Insights on PayPal

By Adira Chow 

Experience+ is a series of online learning journeys and industry visits that give students the chance to virtually visit workplaces, speak directly with working professionals, and learn about organisations they aspire to join. Given the developments in the COVID-19 situation, Advisory is keen to provide support to the many students who are experiencing woes in this time of disruptions, by digitalising opportunities to engage with industry.

On 8 July 2021, Advisory hosted Experience+: PayPal, where participants benefited from panel discussions, small-group networking with PayPal professionals, as well as an exclusive FinTech introduction led by PayPal experts. During the visit, we were privileged to have experienced professionals from PayPal, including:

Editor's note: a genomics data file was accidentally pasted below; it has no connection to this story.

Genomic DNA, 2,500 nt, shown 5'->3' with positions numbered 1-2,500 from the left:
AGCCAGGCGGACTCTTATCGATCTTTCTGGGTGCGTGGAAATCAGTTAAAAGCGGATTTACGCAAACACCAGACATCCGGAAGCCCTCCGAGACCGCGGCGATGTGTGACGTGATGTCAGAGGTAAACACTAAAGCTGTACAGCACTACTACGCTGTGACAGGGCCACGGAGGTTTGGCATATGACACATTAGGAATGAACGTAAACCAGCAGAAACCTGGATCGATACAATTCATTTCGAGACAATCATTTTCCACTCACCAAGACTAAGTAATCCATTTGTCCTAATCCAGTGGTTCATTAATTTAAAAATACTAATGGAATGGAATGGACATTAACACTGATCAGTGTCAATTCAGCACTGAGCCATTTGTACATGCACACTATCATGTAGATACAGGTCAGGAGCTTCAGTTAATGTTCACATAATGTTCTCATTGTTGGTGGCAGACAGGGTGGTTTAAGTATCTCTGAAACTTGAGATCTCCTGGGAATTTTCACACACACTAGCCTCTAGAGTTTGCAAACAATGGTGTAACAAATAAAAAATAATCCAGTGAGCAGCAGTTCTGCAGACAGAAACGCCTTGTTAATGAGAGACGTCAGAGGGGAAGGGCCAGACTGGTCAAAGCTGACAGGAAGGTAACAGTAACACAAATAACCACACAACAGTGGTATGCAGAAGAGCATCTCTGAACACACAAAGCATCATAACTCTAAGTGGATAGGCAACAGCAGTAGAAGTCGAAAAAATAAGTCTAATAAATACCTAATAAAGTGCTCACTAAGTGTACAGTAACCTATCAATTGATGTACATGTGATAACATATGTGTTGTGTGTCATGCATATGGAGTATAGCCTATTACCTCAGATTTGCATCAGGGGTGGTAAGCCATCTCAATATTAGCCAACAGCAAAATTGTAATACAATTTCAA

• Jerry Tso Senior Director, Head of Singapore Development Center 
  • Andrew Gregovic Director of Software Engineering
  • George Chen – Senior Information Security Engineer, Cybersecurity Defence Centre; 
  • Zhang Xuqian – Senior Software Engineer; 
  • Kanika Jain – Software Engineer
  • Irena Hu – Tech Recruiter and SG University Relations Lead

Our selected participants included students from various education levels and institutions with a common curiosity in PayPal and FinTech, and how to best position themselves for roles in the company and in the industry. 

Below are some key points shared during the session:

PayPal is a US-based payment company that is committed to democratising financial services for both individuals and businesses to join and thrive in the global economy. PayPal currently serves more than 400 million customers worldwide, processing more than a billion transactions on a monthly basis. The company is expecting to onboard some 50 million new customers in 2021. Having achieved 100% gender and ethnic pay equity for four years in a row, and with its employee happiness in the top 25% of similar-sized US companies on Comparably, PayPal champions employee development, diversity and equitability.